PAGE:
Success has been measured by our ability to serve the people that we set out to serve. Firstly by understanding their needs because the more you’re able to engage your target audience, the more you’re able to understand what some of their needs are. At Unpublished we help visual storytellers and photographers build credibility and then create opportunities that can help them build their creative businesses. But firstly we need to look at some of the reasons why they might not be able to sign up for those things such as exhibitions or other programmes. For example, if we decide to curate an exhibition and invite people to participate, you might have people who apply or who send through their work, but they’re not able to afford printing which becomes a barrier to entry for that opportunity. Understanding them and their needs and how else we can help them has been one of the ways we have measured success.
We have also measured our success in terms of our reach, We have been focusing on engaging more people but most importantly engaging more people purposefully with collaborations. Our recent exhibition was a collaborative effort with one of our participants from the Creative Business Studio programme. We are really big on collaboration and how we can equip them to monetise their talents. There’s a gap in the market for emerging artists, people struggle to tap into opportunities because they don’t have enough entry-level opportunities to first gain experience or to gain the credibility they need to tap into spaces that can actually build their income-earning capacity. At Unpublished, when we bring in new artists we are helping them with their credibility and to better equip these artists to engage with players in the market.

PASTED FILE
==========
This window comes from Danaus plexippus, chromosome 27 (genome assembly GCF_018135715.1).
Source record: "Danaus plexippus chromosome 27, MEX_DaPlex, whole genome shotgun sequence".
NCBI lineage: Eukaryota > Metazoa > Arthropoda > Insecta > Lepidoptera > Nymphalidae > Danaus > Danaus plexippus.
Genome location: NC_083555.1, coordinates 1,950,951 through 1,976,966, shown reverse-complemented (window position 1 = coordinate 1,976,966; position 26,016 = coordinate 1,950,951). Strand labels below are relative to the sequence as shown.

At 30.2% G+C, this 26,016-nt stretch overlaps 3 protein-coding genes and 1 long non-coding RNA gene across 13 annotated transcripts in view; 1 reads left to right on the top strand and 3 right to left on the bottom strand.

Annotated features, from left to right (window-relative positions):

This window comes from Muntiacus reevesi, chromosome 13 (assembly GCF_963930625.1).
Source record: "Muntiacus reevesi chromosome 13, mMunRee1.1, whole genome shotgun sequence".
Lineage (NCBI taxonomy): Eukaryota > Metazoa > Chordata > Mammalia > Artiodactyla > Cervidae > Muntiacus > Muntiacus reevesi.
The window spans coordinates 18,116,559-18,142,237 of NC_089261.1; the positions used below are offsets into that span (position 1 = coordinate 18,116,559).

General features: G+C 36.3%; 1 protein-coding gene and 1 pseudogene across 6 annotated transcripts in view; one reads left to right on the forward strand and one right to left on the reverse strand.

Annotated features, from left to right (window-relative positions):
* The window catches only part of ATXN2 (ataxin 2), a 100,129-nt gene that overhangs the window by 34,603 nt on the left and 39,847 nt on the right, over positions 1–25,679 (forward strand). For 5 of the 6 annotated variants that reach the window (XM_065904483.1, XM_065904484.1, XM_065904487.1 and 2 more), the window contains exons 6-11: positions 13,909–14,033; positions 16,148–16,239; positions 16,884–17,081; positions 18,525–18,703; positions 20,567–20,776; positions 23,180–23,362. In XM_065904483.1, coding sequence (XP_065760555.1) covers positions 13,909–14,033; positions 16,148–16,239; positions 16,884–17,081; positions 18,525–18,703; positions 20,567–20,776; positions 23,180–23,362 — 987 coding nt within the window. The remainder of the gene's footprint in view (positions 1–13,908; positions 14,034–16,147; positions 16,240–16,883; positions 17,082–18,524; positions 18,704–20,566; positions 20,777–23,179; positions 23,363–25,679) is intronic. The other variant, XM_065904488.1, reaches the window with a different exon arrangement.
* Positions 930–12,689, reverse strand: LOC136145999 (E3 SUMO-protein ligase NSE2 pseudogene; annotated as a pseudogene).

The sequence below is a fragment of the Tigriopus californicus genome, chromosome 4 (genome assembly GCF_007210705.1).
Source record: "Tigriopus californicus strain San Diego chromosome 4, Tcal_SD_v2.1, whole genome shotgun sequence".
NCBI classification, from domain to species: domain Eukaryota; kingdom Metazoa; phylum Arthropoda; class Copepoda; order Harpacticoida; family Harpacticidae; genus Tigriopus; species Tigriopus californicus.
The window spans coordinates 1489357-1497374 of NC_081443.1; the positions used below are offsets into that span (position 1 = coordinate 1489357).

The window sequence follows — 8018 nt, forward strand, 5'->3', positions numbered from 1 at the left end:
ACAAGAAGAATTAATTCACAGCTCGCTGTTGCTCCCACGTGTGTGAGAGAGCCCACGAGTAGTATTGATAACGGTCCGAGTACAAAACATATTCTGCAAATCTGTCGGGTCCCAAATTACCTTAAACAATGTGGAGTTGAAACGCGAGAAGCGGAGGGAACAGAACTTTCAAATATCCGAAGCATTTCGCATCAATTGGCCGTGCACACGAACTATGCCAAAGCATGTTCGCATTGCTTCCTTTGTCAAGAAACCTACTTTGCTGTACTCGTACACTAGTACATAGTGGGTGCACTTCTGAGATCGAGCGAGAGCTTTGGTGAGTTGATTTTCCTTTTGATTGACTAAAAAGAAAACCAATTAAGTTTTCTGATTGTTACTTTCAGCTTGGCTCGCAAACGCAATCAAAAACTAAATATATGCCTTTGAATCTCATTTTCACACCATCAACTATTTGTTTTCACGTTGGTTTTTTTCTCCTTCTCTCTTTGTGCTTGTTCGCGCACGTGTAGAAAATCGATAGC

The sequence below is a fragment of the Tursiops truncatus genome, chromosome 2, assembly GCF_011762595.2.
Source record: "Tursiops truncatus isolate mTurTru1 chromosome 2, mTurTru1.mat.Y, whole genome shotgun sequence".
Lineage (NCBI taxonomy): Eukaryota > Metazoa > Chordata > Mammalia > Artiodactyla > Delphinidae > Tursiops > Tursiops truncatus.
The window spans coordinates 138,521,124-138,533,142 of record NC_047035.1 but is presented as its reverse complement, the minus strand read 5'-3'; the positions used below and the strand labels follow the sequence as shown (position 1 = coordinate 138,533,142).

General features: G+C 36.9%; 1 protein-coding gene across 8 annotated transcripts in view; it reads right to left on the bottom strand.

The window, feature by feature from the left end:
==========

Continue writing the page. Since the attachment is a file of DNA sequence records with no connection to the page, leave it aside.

We also have a survey of photographer rates that allows photographers to see what prices to charge so they know how to price and feel more confident in the work that they’re doing.
What is next for Unpublished Africa?
We are working to create more opportunities for photographers and visual storytellers and to better serve them through our publications, programmes and workshops. We are working more engaging with different organisations and individuals across the continent so that we can continue to build on the work that we’re doing. We believe we go further together, our purpose is to continue to find ways to work with others, and to learn more about our audience, the space that we’re in and how we can better serve people.